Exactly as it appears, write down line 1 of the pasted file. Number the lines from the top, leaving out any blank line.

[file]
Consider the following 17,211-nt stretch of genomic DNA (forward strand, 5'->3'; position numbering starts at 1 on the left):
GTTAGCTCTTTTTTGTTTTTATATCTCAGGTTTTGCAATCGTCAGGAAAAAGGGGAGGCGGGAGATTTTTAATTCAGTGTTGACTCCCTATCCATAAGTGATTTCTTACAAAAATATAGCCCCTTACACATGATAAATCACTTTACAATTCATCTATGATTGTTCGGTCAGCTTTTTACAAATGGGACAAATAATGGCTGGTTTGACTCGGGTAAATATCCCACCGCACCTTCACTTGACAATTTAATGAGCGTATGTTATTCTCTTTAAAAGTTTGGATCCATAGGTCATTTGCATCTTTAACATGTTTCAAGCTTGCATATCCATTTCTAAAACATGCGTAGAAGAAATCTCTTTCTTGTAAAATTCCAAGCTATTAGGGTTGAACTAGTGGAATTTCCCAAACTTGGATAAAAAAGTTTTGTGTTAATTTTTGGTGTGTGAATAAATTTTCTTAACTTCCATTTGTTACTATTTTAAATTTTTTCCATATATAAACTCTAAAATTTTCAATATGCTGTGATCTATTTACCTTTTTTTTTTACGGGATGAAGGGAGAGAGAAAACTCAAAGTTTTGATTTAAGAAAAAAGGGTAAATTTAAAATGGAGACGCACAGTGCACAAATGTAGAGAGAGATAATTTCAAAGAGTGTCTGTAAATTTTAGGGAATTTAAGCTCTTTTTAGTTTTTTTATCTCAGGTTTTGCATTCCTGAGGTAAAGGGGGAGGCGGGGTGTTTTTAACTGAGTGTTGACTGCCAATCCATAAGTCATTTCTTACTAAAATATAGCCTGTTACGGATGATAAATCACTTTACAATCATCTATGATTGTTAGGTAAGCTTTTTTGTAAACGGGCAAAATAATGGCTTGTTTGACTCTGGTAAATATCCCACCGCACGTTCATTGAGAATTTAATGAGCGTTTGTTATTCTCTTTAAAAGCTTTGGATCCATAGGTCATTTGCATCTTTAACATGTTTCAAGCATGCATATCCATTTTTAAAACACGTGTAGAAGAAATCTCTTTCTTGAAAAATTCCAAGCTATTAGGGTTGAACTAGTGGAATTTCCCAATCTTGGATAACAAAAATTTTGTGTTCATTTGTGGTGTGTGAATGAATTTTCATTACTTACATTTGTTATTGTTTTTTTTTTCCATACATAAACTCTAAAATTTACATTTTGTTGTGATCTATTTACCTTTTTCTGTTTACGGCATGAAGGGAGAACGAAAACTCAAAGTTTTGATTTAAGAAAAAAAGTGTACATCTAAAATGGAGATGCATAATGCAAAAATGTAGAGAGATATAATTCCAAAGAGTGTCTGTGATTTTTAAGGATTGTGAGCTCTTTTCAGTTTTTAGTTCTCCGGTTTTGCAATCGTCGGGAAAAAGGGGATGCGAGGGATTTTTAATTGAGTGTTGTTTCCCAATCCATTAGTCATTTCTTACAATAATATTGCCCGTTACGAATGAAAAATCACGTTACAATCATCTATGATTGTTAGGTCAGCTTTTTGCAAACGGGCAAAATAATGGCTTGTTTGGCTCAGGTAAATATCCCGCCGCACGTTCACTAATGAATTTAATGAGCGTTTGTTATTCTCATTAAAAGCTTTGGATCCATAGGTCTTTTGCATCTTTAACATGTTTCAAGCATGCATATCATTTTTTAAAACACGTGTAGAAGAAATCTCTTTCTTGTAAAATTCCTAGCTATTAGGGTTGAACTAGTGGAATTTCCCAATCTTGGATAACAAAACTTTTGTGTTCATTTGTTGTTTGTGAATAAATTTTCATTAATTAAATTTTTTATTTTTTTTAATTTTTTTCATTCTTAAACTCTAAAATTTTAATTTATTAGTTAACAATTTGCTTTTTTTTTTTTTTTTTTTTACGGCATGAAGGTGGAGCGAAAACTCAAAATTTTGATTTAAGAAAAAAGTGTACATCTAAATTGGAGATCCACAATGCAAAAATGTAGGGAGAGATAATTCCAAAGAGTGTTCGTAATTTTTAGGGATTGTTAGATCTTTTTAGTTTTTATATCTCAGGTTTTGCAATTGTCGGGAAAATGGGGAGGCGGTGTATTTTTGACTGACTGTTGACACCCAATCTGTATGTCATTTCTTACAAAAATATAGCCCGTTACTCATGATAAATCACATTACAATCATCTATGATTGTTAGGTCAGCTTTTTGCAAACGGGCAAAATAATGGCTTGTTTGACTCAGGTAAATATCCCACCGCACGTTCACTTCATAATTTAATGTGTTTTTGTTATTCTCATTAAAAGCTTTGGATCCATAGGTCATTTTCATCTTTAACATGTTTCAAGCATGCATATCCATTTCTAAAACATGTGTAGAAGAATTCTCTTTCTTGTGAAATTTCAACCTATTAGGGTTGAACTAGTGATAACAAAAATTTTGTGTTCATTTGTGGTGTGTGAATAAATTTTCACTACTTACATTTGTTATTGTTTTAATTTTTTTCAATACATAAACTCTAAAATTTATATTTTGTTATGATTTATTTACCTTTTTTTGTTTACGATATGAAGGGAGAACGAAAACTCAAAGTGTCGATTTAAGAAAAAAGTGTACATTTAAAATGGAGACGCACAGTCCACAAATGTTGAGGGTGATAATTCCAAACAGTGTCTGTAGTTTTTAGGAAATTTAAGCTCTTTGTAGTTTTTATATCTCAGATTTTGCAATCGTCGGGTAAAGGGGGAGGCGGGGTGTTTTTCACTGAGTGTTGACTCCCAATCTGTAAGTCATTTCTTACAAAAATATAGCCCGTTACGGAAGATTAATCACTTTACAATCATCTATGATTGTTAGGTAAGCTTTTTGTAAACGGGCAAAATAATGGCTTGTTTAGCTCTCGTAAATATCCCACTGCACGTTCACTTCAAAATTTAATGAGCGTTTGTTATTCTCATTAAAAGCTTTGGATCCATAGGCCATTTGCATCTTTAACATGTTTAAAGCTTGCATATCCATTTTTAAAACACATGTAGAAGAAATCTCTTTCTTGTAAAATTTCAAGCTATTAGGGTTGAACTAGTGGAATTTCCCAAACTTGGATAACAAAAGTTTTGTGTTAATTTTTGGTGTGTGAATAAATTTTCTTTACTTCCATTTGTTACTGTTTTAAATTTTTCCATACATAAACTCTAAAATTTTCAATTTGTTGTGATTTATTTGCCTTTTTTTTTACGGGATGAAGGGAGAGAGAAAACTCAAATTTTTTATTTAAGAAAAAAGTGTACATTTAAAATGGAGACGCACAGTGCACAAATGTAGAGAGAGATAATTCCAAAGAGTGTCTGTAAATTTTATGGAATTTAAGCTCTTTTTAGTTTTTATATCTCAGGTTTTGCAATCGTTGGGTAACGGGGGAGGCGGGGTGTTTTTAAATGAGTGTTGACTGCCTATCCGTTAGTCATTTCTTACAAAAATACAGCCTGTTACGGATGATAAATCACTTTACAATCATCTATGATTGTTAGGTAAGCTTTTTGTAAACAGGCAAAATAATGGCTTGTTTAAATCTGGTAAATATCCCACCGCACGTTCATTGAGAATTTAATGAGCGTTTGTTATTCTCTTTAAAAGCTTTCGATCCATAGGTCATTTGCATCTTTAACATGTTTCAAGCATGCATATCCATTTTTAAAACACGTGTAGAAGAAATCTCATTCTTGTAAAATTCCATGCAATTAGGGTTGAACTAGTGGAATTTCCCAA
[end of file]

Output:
Consider the following 17,211-nt stretch of genomic DNA (forward strand, 5'->3'; position numbering starts at 1 on the left):